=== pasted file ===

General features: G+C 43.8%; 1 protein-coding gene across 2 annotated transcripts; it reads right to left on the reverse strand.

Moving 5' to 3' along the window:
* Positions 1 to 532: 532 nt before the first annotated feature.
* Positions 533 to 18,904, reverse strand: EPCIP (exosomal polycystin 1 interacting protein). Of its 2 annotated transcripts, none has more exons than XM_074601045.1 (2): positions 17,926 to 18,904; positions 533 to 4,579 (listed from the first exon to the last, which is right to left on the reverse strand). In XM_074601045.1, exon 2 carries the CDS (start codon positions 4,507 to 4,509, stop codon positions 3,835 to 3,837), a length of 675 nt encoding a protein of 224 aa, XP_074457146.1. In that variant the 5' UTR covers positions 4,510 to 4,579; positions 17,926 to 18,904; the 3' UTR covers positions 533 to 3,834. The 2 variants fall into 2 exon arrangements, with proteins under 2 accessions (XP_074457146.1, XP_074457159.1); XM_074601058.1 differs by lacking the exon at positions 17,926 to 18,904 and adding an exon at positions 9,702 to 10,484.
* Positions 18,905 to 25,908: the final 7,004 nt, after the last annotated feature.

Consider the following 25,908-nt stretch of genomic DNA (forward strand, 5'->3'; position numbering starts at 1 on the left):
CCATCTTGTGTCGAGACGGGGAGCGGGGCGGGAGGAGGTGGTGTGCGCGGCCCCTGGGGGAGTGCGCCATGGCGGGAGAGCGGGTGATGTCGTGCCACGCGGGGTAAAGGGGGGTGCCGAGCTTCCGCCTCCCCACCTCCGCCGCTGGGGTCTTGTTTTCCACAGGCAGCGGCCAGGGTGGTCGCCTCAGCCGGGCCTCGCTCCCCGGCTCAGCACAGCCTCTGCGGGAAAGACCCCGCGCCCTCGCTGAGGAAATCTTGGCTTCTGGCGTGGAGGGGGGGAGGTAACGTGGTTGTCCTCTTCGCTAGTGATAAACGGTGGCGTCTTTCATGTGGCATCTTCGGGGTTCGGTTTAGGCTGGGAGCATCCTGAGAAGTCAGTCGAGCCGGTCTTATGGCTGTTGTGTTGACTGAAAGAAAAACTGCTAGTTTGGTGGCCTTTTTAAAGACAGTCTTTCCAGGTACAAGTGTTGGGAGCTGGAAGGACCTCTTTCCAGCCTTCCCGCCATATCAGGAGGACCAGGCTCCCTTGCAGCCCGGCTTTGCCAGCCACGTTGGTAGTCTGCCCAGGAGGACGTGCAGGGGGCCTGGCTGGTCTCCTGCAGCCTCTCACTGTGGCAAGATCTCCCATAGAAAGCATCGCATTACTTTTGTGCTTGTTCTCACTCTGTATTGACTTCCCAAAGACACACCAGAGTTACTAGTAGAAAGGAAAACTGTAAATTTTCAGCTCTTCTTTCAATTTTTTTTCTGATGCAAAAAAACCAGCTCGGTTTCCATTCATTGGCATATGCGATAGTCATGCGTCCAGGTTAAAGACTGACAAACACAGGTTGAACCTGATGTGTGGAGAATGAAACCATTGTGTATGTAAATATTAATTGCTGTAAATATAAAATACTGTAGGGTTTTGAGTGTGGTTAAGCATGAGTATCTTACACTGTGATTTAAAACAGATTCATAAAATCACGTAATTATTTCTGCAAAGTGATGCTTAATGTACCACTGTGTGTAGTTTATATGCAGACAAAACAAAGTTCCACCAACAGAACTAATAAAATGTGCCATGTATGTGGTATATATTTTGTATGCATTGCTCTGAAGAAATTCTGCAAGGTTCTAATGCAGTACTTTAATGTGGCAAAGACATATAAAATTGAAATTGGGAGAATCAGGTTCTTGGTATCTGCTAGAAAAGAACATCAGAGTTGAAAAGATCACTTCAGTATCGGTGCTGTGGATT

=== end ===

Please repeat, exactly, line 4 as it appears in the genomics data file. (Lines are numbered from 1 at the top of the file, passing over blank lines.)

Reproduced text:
* Positions 533 to 18,904, reverse strand: EPCIP (exosomal polycystin 1 interacting protein). Of its 2 annotated transcripts, none has more exons than XM_074601045.1 (2): positions 17,926 to 18,904; positions 533 to 4,579 (listed from the first exon to the last, which is right to left on the reverse strand). In XM_074601045.1, exon 2 carries the CDS (start codon positions 4,507 to 4,509, stop codon positions 3,835 to 3,837), a length of 675 nt encoding a protein of 224 aa, XP_074457146.1. In that variant the 5' UTR covers positions 4,510 to 4,579; positions 17,926 to 18,904; the 3' UTR covers positions 533 to 3,834. The 2 variants fall into 2 exon arrangements, with proteins under 2 accessions (XP_074457146.1, XP_074457159.1); XM_074601058.1 differs by lacking the exon at positions 17,926 to 18,904 and adding an exon at positions 9,702 to 10,484.